Dangerous Desire: On ‘Killing Eve’ and Finding Space for Queerness in a Straight-Passing Relationship
I recognize myself in Eve’s character because I don’t think Villanelle is just a woman she’s attracted to. Villanelle represents Eve’s queerness in general.
Thisis, a monthly column by Lilly Dancyger on women coded as villains in pop culture, the power in their badness, and how they shaped fans for good.
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Lilly Dancyger is a contributing editor at Catapult, and assistant editor at Barrelhouse Books. She's the author of Negative Space, a reported and illustrated memoir selected by Carmen Maria Machado as one of the winners of the 2019 Santa Fe Writers Project Literary Awards, forthcoming in 2021; and the editor of Burn it Down, a critically acclaimed anthology of essays on women's anger from Seal Press. Lilly's writing has been published by Longreads, The Rumpus, The Washington Post, Glamour, Playboy, Rolling Stone, and more. Find her on Twitter here.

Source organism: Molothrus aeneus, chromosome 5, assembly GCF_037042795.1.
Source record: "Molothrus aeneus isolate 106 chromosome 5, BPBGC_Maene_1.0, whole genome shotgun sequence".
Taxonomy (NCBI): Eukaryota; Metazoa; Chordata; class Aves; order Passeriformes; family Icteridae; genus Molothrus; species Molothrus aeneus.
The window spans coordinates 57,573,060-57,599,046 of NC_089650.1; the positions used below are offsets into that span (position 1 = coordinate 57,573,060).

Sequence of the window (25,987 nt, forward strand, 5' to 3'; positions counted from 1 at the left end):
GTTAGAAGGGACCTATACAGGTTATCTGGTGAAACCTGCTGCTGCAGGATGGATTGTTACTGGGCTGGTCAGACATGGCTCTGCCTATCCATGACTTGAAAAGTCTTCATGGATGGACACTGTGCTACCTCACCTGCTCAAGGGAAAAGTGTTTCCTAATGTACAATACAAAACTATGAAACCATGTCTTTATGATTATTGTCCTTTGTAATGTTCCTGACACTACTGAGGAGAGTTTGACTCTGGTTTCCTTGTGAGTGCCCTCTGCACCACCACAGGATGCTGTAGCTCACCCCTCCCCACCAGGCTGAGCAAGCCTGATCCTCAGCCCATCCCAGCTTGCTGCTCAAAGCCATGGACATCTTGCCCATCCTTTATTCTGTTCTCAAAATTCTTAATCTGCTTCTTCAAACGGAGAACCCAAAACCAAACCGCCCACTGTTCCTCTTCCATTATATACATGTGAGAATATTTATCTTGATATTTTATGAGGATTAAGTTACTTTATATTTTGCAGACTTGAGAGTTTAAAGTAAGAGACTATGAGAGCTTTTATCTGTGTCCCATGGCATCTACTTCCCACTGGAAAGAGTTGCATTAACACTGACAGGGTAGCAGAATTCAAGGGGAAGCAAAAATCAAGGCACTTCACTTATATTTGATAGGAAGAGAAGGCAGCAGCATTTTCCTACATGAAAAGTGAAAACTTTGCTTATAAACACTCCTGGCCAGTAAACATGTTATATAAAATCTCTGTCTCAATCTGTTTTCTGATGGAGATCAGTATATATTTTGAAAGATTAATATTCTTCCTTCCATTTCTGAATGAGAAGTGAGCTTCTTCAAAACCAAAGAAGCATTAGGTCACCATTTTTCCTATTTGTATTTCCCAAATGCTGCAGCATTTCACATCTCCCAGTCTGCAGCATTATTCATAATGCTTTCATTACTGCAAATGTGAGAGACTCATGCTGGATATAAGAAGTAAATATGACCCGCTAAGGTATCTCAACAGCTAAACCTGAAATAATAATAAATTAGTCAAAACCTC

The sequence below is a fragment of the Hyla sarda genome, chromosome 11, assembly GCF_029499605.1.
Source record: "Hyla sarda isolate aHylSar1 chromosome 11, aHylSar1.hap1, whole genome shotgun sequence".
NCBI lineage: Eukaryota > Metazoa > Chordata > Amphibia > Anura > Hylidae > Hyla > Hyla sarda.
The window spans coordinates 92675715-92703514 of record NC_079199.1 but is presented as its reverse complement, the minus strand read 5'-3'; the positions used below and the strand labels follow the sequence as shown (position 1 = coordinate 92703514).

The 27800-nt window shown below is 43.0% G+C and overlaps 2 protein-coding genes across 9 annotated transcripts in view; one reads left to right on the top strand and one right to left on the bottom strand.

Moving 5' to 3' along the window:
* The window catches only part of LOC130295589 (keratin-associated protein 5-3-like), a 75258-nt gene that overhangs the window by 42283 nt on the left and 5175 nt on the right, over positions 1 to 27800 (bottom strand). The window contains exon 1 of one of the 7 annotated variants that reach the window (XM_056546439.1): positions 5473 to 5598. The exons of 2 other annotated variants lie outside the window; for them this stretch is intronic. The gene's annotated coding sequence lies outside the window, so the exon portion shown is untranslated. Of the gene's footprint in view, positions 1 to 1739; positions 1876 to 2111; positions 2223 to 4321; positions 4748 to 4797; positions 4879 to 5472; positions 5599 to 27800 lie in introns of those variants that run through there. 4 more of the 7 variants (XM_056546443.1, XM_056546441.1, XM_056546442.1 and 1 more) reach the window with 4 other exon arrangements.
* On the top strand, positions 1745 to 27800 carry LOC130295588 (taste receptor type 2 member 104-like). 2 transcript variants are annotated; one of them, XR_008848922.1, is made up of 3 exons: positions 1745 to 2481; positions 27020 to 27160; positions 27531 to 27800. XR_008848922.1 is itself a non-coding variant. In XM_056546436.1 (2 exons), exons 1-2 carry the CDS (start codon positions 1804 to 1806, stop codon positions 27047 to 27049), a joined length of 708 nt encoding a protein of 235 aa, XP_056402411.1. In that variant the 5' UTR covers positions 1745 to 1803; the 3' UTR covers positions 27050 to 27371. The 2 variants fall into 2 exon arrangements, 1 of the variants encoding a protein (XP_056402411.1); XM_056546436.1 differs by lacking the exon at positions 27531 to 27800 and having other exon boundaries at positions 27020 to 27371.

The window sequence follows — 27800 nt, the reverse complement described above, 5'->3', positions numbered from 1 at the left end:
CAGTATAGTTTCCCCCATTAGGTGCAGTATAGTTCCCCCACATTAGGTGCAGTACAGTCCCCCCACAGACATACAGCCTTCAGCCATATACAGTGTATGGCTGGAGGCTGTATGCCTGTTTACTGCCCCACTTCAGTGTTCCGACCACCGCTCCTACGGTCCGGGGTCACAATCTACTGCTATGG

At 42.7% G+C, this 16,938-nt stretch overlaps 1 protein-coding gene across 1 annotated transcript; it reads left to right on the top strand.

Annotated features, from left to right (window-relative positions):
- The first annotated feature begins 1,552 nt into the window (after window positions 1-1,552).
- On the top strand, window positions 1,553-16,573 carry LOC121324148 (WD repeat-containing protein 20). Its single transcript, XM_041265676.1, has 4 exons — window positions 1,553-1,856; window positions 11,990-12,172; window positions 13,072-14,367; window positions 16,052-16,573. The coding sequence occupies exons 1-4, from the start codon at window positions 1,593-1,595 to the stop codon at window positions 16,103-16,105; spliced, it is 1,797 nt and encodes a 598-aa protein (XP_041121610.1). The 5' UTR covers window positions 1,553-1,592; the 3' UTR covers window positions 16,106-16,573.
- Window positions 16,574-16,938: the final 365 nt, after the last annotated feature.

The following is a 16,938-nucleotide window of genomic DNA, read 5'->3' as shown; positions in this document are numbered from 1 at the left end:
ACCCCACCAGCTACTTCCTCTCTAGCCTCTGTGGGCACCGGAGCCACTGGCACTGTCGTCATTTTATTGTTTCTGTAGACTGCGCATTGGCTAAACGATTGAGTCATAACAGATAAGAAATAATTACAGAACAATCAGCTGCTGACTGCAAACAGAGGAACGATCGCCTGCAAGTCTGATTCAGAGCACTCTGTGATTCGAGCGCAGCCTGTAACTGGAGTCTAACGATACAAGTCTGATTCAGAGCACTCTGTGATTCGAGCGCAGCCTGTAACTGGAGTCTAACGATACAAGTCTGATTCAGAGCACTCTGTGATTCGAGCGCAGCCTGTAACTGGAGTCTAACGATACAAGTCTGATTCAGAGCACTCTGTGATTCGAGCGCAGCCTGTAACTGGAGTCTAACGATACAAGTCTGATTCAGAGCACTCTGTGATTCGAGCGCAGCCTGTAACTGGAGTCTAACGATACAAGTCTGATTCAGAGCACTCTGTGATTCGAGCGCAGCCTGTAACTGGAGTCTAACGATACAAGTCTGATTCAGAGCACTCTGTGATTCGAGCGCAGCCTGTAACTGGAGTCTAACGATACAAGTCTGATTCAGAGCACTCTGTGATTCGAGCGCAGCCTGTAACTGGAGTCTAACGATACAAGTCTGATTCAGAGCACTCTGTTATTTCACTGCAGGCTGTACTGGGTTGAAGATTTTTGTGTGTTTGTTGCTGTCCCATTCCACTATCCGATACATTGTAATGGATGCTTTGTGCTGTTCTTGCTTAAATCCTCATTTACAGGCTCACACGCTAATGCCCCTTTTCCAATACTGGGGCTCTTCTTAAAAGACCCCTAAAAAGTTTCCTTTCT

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Even the most authentic voice on the page is a translation, a refraction, an altered version of the author’s actual speaking voice.
Sure, sometimes she went a little overboard, trying to kill the executives rather than merely destroying their empires . . . but she had the right idea.
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I have no desire to live forever. But what I would give to return to adolescence and do it over, even once! To kiss who I wanted to kiss, not settling for her brother.
I blamed my mother for so many things, but I blamed her especially for being a mere mortal when what I really needed was a supreme, supernaturally benevolent being.